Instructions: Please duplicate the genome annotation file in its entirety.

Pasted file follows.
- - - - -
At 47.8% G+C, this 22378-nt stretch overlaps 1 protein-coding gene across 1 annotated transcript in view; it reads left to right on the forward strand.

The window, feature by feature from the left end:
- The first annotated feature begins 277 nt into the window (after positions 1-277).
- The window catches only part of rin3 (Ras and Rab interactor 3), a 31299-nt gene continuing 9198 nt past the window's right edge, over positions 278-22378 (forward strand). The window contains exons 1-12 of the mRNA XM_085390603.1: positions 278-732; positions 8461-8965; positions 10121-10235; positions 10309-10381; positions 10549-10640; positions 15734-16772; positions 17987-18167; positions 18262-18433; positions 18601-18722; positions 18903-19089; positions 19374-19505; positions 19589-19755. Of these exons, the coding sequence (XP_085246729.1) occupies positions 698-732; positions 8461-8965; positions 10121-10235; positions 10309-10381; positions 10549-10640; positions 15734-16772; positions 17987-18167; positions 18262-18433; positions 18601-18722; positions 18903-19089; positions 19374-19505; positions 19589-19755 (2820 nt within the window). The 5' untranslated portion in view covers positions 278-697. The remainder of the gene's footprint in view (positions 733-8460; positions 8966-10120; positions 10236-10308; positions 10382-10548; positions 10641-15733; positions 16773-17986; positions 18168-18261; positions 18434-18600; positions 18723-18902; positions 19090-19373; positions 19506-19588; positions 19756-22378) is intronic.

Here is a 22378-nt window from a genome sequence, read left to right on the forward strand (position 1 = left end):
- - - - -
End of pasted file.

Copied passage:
At 47.8% G+C, this 22378-nt stretch overlaps 1 protein-coding gene across 1 annotated transcript in view; it reads left to right on the forward strand.

The window, feature by feature from the left end:
- The first annotated feature begins 277 nt into the window (after positions 1-277).
- The window catches only part of rin3 (Ras and Rab interactor 3), a 31299-nt gene continuing 9198 nt past the window's right edge, over positions 278-22378 (forward strand). The window contains exons 1-12 of the mRNA XM_085390603.1: positions 278-732; positions 8461-8965; positions 10121-10235; positions 10309-10381; positions 10549-10640; positions 15734-16772; positions 17987-18167; positions 18262-18433; positions 18601-18722; positions 18903-19089; positions 19374-19505; positions 19589-19755. Of these exons, the coding sequence (XP_085246729.1) occupies positions 698-732; positions 8461-8965; positions 10121-10235; positions 10309-10381; positions 10549-10640; positions 15734-16772; positions 17987-18167; positions 18262-18433; positions 18601-18722; positions 18903-19089; positions 19374-19505; positions 19589-19755 (2820 nt within the window). The 5' untranslated portion in view covers positions 278-697. The remainder of the gene's footprint in view (positions 733-8460; positions 8966-10120; positions 10236-10308; positions 10382-10548; positions 10641-15733; positions 16773-17986; positions 18168-18261; positions 18434-18600; positions 18723-18902; positions 19090-19373; positions 19506-19588; positions 19756-22378) is intronic.

Here is a 22378-nt window from a genome sequence, read left to right on the forward strand (position 1 = left end):